Chinese President Xi Jinping may be one of the first passengers to ride South-East Asia’s first high-speed rail (HSR) when the Jakarta-Bandung line begins operations in November.
President Joko Widodo will invite his Chinese counterpart to ride on the China-made bullet train that will connect the capital Jakarta to the West Java capital after the G20 summit in Bali on Nov 15 to 16, Indonesian Transport Minister Budi Karya Sumadi told The Straits Times.
Construction on the 142km rail began in 2016, and it is expected to begin serving the public in November 2023. Running at speeds of over 200kph, it will cut a 2½-hour journey by car to just 45 minutes.
However, the train will take a more leisurely pace of 60kph when Xi and Joko ride a 15km stretch in Bandung, between Padalarang and Tegalluar.
“We will not yet run on the full speed – we have not reached that stage yet in the development,” Budi said.
The HSR project connecting Indonesia’s two major cities is being developed by KCIC, a joint venture between Indonesian and Chinese state-owned companies.
Flare-ups in 2016 between Jakarta and Beijing over Chinese fishing ships entering Indonesia’s exclusive economic zone around the Natuna islands had made relations awkward, but the two countries always ensured economic cooperation continued.
They are set to discuss plans to extend the HSR network eastward beyond Bandung, to the country’s second-biggest city of Surabaya, passing through Purwokerto, Yogyakarta, Solo and Madiun en route.
“We have the concept for the extension ready,” Budi said, adding that the 790km between Jakarta and Surabaya will take less than four hours by HSR, compared to a 10-hour drive currently.
To complement this network that would span southern Java, Indonesia hopes to upgrade an existing track in the north to a semi-high-speed network, to be operated by a joint venture with Japan.
Trains running at 100 to 120kph will cut three hours off the current nine-hour Jakarta-Surabaya rail ride.
A feasibility study by Japan is underway on the technical, economic and social aspects, Budi said. If green lit in 2023, the project may begin in 2024, with a 2028 completion date, he added.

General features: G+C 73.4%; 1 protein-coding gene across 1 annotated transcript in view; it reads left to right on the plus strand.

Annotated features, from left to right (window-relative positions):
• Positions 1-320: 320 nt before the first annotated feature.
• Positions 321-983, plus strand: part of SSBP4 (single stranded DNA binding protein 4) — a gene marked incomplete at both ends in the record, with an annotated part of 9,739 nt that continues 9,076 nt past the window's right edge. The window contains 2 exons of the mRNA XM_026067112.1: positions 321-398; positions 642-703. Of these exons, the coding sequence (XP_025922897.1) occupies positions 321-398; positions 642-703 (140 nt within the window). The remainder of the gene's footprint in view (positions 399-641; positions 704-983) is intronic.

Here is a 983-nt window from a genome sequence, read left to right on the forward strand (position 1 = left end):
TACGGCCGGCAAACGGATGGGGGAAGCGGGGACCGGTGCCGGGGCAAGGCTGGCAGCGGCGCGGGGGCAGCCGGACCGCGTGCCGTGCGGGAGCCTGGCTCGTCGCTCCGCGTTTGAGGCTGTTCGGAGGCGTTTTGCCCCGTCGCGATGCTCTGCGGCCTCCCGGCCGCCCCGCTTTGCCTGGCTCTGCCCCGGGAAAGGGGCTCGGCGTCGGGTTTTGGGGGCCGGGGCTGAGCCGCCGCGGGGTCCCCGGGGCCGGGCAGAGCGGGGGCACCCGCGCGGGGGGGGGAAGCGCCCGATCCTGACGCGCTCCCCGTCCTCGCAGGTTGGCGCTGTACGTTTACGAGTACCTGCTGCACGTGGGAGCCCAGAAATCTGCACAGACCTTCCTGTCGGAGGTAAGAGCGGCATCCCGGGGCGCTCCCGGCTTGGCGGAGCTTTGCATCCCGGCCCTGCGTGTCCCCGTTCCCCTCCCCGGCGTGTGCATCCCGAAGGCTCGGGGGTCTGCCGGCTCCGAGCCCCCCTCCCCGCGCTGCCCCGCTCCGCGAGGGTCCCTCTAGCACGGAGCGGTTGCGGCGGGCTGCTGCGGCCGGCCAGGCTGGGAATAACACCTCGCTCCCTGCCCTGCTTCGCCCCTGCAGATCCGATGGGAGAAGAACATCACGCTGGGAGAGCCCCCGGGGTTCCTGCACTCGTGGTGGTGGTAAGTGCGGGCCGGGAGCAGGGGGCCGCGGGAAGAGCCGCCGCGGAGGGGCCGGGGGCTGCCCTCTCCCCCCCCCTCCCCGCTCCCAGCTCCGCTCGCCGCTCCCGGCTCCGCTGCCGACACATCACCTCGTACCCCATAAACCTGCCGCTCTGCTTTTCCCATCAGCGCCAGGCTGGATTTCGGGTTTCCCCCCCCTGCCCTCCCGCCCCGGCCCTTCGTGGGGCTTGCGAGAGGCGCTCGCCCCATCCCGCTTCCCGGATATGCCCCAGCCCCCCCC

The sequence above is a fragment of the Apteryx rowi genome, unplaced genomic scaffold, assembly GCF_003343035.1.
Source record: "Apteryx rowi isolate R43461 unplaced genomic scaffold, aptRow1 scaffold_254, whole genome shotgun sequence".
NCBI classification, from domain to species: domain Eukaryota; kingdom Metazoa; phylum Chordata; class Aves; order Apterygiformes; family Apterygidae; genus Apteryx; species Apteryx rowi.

The Jakarta-Bandung line will offer land travellers an alternative, Budi said, adding: “When the Jakarta-Surabaya network completes, we will no longer primarily rely on air transport.”
Indonesia embarked on major infrastructure projects under the Joko administration that began in 2014, following a bold, anti-populist reform that re-channelled outsize, inefficient energy subsidies to transportation, dams and ports development projects.
Other rail projects are the existing LRT networks in Palembang (inaugurated in 2018 for the Asian Games) and nearly-completed networks in Jakarta. Five other places, including in the main tourist island of Bali, have LRT plans in the pipeline.
Meanwhile, the second phase of development for Indonesia’s MRT North-South Line – a Japan-backed venture – will soon be completed, linking Jakarta’s city centre to the northernmost coastal area.
The country’s MRT was inaugurated in March 2019, and connects Jakarta’s densely-populated southernmost Lebak Bulus to the busiest office district Thamrin, in the heart of the city.
The affordable public transport mode is part of the capital’s efforts to ease traffic congestion.
Budi said building an MRT network will require funding of about 20 trillion rupiah (RM6.1bil), but the efficiency gains and economic returns will be multifold.
He added the United Kingdom offered the country soft loans for the MRT last week.
“I asked them to join Japan for the third phase, for the East-West route,” he added. — The Straits Times/ANN